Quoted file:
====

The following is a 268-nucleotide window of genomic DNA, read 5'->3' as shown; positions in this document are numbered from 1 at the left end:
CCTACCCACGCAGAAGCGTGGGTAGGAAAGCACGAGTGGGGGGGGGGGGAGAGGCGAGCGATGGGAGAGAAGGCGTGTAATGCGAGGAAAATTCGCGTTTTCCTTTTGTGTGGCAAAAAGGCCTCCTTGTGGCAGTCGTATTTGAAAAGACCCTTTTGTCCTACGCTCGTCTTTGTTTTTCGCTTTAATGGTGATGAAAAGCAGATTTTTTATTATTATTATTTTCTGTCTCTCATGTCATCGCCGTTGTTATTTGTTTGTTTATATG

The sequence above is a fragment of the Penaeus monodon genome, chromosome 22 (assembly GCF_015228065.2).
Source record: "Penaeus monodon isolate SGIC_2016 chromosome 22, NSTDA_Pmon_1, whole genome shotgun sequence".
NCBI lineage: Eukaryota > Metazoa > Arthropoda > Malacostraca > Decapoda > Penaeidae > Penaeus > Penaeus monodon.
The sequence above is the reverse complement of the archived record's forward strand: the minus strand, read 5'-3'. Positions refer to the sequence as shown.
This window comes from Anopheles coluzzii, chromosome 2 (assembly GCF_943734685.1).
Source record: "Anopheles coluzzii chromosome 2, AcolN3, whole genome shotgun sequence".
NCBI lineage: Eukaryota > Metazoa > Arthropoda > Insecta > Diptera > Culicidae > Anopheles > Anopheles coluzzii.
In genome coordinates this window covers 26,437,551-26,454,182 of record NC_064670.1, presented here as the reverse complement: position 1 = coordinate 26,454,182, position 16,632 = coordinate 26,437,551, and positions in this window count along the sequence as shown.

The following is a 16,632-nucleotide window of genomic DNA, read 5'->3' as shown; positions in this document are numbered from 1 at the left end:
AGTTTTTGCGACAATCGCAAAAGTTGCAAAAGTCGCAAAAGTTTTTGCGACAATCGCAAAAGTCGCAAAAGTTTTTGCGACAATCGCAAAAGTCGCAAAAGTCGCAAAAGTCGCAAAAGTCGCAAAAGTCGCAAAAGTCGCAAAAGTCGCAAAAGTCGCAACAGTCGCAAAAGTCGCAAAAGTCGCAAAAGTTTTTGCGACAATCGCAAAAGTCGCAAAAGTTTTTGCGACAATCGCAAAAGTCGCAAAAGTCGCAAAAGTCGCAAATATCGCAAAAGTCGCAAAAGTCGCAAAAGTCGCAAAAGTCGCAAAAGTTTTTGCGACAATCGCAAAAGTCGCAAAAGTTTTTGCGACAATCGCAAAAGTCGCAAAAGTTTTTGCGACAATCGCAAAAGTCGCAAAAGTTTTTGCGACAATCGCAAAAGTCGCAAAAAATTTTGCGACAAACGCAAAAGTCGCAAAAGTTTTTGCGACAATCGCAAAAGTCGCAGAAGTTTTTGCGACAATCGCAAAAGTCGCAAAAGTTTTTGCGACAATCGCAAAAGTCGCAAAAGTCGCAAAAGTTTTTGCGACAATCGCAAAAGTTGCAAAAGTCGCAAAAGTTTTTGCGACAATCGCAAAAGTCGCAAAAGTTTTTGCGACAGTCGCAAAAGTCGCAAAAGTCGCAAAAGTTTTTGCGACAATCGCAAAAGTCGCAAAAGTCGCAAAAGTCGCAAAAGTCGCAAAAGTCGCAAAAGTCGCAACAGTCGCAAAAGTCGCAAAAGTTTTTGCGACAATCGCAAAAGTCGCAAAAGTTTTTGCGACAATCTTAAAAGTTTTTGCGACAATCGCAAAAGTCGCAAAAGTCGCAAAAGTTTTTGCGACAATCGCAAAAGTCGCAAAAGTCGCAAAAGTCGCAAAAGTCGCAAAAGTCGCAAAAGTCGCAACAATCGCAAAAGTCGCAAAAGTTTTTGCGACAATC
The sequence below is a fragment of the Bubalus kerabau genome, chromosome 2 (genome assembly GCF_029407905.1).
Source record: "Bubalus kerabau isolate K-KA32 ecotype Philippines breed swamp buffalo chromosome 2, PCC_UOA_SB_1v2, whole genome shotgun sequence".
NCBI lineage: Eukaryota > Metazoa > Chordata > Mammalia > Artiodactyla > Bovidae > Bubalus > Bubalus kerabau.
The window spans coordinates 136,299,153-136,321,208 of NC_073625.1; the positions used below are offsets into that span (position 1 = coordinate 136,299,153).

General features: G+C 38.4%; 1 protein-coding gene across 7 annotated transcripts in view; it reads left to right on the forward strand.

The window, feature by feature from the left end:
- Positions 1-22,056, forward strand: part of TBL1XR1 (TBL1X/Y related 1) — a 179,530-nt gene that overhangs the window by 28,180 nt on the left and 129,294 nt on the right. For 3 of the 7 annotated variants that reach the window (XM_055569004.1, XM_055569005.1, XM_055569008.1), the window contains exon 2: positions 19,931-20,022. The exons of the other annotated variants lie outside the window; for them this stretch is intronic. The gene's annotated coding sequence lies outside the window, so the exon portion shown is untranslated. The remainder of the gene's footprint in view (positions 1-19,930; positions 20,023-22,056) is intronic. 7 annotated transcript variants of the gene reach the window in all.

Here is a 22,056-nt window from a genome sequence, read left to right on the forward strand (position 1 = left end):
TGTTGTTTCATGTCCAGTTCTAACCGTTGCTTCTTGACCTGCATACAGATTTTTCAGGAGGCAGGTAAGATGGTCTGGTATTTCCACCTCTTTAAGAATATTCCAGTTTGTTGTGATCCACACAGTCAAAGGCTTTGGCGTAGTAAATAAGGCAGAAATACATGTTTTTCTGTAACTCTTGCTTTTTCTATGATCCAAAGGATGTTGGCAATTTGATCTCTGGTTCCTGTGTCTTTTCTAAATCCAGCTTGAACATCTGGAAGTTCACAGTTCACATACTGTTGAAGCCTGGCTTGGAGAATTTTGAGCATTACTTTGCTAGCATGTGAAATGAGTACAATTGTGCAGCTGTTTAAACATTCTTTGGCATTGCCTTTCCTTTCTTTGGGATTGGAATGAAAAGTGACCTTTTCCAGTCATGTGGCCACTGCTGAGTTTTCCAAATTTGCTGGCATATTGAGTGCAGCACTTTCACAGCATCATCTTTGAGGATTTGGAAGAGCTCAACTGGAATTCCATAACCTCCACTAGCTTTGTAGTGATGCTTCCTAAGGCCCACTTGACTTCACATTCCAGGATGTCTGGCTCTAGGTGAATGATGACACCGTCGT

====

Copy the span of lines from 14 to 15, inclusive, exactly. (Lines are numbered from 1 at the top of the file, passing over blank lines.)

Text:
Source record: "Bubalus kerabau isolate K-KA32 ecotype Philippines breed swamp buffalo chromosome 2, PCC_UOA_SB_1v2, whole genome shotgun sequence".
NCBI lineage: Eukaryota > Metazoa > Chordata > Mammalia > Artiodactyla > Bovidae > Bubalus > Bubalus kerabau.